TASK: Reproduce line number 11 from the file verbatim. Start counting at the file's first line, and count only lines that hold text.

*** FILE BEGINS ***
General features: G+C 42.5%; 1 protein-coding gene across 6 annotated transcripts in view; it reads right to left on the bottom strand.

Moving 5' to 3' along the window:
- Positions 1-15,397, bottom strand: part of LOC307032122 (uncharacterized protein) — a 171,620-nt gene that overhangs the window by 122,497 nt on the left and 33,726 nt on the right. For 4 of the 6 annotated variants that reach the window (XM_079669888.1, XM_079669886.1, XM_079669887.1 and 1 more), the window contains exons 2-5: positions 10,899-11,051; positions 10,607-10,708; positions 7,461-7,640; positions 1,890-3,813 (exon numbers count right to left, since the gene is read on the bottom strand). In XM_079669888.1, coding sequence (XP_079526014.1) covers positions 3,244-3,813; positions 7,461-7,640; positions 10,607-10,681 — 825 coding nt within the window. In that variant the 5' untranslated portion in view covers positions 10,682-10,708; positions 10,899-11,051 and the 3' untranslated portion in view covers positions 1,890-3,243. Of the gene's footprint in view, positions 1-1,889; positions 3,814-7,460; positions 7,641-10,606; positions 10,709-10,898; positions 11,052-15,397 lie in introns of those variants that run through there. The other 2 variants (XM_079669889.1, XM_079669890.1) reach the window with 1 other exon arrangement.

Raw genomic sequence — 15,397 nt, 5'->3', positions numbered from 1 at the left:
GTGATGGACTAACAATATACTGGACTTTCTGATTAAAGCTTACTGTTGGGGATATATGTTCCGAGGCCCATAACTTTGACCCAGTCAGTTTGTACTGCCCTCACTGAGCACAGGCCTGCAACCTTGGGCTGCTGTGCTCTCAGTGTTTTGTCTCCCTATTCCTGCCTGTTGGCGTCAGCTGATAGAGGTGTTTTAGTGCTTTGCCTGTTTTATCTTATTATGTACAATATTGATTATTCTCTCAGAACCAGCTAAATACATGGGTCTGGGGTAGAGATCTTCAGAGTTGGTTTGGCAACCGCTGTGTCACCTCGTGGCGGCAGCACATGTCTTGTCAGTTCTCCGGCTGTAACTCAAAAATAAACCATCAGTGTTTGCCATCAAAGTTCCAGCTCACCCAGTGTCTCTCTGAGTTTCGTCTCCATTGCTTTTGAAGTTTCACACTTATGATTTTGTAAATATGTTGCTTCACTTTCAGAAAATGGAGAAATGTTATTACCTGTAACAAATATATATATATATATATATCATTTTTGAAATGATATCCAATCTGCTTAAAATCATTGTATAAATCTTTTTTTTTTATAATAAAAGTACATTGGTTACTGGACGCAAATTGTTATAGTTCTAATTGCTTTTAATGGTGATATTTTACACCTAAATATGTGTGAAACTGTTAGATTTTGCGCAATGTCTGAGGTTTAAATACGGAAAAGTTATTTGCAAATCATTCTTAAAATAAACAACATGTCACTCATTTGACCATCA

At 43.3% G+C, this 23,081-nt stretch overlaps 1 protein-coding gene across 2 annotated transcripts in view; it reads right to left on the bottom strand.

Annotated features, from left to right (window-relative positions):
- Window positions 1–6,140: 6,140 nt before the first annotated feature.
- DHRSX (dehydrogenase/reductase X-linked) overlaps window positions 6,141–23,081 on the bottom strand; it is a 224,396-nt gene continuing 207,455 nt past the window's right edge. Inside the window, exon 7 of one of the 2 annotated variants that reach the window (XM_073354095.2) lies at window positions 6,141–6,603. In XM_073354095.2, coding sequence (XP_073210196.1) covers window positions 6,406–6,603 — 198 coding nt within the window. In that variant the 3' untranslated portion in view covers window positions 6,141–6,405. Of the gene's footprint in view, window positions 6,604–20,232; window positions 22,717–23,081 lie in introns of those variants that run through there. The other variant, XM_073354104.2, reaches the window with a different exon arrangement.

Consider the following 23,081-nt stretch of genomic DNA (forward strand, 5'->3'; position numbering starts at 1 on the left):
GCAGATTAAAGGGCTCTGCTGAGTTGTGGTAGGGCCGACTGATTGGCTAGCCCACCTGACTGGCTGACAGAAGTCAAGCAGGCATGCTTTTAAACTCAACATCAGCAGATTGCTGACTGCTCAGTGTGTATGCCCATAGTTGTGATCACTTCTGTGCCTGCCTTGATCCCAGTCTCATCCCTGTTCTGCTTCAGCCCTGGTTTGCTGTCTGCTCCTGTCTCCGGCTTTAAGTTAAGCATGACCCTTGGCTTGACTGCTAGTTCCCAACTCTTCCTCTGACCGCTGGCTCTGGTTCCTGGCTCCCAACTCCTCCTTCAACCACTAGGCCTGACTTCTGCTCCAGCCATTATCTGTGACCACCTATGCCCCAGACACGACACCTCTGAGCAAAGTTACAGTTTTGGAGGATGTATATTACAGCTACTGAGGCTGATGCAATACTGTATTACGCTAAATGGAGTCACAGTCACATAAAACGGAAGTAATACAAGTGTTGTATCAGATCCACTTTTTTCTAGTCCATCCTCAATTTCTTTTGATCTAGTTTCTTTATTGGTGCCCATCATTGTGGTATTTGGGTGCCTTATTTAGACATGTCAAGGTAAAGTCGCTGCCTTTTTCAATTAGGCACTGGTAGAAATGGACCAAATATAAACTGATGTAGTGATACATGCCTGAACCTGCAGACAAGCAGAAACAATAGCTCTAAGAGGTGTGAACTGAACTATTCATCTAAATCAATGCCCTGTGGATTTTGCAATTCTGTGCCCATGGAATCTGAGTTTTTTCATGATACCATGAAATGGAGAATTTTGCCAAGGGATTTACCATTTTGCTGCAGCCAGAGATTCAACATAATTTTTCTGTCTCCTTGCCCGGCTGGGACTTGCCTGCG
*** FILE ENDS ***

GCAGATTAAAGGGCTCTGCTGAGTTGTGGTAGGGCCGACTGATTGGCTAGCCCACCTGACTGGCTGACAGAAGTCAAGCAGGCATGCTTTTAAACTCAACATCAGCAGATTGCTGACTGCTCAGTGTGTATGCCCATAGTTGTGATCACTTCTGTGCCTGCCTTGATCCCAGTCTCATCCCTGTTCTGCTTCAGCCCTGGTTTGCTGTCTGCTCCTGTCTCCGGCTTTAAGTTAAGCATGACCCTTGGCTTGACTGCTAGTTCCCAACTCTTCCTCTGACCGCTGGCTCTGGTTCCTGGCTCCCAACTCCTCCTTCAACCACTAGGCCTGACTTCTGCTCCAGCCATTATCTGTGACCACCTATGCCCCAGACACGACACCTCTGAGCAAAGTTACAGTTTTGGAGGATGTATATTACAGCTACTGAGGCTGATGCAATACTGTATTACGCTAAATGGAGTCACAGTCACATAAAACGGAAGTAATACAAGTGTTGTATCAGATCCACTTTTTTCTAGTCCATCCTCAATTTCTTTTGATCTAGTTTCTTTATTGGTGCCCATCATTGTGGTATTTGGGTGCCTTATTTAGACATGTCAAGGTAAAGTCGCTGCCTTTTTCAATTAGGCACTGGTAGAAATGGACCAAATATAAACTGATGTAGTGATACATGCCTGAACCTGCAGACAAGCAGAAACAATAGCTCTAAGAGGTGTGAACTGAACTATTCATCTAAATCAATGCCCTGTGGATTTTGCAATTCTGTGCCCATGGAATCTGAGTTTTTTCATGATACCATGAAATGGAGAATTTTGCCAAGGGATTTACCATTTTGCTGCAGCCAGAGATTCAACATAATTTTTCTGTCTCCTTGCCCGGCTGGGACTTGCCTGCG